British ISPs to share the cost of piracy

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British ISPs to share the cost of piracy

Asked to contribute to expense of sending breach notices.

The British government will soon debate anti-piracy measures under its Digital Economy Act that could see internet service providers (ISPs) bear a quarter of the cost of sending copyright infringement notices. 

The Act was rushed through last April, however the government has yet to debate secondary legislation regarding which organisations bear the cost of its proposed anti-piracy notification scheme. 

The proposal outlines that that rights holders should bear 75 percent of the cost of the notifications process and an appeals mechanism while ISPs carry the remainder. 

It was hoped the scheme will cut the financial damage of piracy to the music industry by half, according to Communications Minister Ed Vaizey.     

“The Digital Economy Act sets out to protect our creative economy from online copyright infringement, which industry estimates costs them £400m a year,” he said

“These measures are expected to benefit industry by around £200 million a year and as rights holders will be the main beneficiaries, we believe our decision on costs is fair to everyone.”

The notifications will remind people that copyright infringement is unlawful and could be sent to up to 7.5 million British file-sharers who will also be pointed to legitimate sources of online music.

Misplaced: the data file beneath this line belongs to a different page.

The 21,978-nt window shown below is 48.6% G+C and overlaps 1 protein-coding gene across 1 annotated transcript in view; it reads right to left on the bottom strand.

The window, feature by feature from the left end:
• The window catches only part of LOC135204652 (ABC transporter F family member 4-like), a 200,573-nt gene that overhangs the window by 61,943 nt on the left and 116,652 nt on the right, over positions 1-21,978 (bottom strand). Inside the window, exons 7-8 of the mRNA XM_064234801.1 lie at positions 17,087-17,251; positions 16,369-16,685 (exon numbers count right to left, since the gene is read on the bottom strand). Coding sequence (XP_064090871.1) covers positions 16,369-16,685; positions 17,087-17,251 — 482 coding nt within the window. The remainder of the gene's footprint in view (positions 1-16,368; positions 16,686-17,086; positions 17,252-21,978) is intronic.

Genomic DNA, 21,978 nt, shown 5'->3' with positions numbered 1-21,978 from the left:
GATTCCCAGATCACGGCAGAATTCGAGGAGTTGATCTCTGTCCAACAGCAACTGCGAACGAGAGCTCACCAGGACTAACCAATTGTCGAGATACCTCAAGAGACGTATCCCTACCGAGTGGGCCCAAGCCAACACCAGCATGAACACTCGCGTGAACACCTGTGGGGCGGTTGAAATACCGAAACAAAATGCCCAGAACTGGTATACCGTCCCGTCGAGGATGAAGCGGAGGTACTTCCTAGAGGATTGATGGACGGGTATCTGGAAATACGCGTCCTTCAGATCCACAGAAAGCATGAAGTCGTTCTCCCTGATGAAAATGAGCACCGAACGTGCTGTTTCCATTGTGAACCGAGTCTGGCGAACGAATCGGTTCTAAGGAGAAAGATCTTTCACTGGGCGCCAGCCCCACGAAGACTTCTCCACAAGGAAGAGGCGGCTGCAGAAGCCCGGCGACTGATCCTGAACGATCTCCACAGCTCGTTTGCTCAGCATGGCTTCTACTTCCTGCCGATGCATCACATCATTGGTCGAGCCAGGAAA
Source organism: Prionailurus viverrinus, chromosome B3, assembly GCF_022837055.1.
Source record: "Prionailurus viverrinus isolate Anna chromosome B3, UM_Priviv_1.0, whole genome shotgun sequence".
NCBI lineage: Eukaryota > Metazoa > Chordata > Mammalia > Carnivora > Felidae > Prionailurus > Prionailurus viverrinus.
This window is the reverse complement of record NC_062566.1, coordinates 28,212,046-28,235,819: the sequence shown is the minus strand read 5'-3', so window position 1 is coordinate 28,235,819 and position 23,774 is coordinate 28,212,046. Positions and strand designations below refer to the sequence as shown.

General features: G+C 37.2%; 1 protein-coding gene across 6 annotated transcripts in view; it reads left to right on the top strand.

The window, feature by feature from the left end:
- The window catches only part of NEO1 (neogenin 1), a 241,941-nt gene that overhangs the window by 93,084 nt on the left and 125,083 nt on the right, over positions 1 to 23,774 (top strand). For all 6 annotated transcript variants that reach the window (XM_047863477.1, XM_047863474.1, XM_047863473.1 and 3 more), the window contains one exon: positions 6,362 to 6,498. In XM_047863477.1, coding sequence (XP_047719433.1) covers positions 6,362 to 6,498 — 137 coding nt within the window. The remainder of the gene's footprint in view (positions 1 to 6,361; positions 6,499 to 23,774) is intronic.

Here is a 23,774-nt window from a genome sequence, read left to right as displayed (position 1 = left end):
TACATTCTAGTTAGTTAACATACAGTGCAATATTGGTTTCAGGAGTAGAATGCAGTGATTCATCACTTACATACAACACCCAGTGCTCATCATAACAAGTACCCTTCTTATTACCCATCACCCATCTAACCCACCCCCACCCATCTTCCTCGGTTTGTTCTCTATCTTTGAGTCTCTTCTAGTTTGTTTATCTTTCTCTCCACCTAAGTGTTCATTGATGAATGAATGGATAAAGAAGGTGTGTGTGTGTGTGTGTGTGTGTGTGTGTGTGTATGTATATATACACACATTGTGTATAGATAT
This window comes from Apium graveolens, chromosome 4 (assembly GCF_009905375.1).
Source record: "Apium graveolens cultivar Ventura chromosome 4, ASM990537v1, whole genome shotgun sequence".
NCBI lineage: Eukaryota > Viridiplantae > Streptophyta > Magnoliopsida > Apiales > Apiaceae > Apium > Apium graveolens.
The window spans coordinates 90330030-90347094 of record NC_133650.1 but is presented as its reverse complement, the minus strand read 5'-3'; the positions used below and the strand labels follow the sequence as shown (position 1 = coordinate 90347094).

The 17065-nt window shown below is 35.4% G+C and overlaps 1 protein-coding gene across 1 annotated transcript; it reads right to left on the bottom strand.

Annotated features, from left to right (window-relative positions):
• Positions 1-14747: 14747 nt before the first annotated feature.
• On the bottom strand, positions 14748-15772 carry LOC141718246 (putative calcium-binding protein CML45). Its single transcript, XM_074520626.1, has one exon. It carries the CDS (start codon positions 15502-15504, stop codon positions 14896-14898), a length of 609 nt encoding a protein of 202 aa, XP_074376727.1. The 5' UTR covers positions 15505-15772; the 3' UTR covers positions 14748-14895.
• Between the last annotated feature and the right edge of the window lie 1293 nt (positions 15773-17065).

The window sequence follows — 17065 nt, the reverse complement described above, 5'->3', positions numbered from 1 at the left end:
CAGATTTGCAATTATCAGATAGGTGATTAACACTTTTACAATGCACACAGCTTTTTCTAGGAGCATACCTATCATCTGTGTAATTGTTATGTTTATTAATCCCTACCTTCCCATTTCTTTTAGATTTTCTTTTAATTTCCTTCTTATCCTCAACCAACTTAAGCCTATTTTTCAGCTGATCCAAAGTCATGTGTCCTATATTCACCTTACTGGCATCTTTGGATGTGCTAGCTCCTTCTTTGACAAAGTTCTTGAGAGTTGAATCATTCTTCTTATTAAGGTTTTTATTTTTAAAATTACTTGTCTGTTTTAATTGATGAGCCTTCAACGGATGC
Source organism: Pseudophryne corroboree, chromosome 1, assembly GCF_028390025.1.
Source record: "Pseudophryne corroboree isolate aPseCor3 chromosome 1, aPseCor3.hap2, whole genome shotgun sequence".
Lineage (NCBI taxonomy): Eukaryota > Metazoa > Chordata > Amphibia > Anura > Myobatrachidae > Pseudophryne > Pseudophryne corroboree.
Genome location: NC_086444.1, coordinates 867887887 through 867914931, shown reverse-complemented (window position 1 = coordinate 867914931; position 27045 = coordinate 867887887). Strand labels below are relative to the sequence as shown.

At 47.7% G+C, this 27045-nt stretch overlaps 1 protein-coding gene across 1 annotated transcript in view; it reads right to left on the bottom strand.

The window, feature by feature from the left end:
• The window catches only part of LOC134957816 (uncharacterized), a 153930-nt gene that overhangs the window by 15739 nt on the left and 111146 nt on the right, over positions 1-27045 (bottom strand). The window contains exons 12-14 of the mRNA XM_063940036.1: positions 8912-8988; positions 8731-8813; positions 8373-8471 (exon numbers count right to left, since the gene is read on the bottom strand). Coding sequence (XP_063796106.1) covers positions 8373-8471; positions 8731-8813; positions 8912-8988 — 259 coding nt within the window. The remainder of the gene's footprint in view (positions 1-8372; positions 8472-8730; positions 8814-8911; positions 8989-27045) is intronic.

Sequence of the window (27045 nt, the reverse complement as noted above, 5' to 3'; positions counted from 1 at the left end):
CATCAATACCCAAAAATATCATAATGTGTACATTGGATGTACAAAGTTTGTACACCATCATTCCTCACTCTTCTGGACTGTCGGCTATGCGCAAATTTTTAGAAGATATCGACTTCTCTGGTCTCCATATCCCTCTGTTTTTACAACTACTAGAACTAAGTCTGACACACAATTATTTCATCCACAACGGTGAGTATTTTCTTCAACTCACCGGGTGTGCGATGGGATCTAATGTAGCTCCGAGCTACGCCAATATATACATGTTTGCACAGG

UK music rights lobbyist BPI has complained that the notification scheme was long overdue while the International Federation of the Phonographic Industry (IFPI) last week called on governments worldwide to provide more “legal tools” to combat piracy in 2011.

The calls come despite a 30 percent surge in revenues from online music sales in the UK made possible by the availability of ad-supported and subscription music services. 

Analysts have argued that that the most effective method of stemming piracy is to provide legal online alternatives, not tougher laws.  

“I would argue that the most important measure in countering this behaviour is licensing legal services which genuinely work,” Mark Mulligan, vice president and research director of Forrester Research told The Telegraph (UK) last December. 

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